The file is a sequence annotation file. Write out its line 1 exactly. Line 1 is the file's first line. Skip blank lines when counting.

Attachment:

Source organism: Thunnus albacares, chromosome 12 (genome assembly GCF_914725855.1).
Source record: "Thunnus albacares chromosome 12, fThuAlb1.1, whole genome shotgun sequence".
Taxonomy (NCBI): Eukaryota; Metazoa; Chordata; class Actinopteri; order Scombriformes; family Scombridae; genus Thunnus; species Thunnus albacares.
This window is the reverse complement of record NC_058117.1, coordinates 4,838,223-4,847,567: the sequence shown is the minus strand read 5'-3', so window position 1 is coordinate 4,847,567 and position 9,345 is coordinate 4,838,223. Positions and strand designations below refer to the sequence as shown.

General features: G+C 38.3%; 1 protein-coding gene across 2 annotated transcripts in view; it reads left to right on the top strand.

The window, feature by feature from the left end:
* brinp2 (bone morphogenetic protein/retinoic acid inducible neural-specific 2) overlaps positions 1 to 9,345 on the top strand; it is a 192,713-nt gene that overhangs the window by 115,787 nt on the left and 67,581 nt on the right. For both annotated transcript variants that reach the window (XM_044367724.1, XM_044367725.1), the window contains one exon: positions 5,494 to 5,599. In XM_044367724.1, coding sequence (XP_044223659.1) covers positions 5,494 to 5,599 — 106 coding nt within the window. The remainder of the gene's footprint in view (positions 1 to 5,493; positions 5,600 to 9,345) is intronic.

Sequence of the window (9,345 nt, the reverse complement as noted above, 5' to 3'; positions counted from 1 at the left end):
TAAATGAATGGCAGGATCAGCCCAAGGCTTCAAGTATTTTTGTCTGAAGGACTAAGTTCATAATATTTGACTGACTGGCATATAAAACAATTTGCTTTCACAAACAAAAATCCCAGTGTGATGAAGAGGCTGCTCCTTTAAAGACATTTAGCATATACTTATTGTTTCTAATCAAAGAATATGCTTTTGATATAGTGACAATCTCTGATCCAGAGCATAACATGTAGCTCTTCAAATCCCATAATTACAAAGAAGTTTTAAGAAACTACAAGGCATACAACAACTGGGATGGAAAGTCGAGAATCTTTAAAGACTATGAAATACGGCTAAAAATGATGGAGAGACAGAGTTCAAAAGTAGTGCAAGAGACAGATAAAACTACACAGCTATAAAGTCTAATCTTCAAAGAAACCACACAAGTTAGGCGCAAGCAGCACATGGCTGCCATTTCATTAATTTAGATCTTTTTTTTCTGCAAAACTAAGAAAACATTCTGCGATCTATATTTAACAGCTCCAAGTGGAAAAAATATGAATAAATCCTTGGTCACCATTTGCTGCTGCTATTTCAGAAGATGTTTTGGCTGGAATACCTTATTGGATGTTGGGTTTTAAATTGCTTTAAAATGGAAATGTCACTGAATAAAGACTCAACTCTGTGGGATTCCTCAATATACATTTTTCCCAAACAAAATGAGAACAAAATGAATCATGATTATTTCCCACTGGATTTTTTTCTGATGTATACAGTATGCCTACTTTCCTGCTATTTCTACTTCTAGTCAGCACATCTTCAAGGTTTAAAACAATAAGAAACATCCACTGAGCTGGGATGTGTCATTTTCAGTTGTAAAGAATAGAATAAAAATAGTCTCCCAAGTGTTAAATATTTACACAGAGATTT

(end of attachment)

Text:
Source organism: Thunnus albacares, chromosome 12 (genome assembly GCF_914725855.1).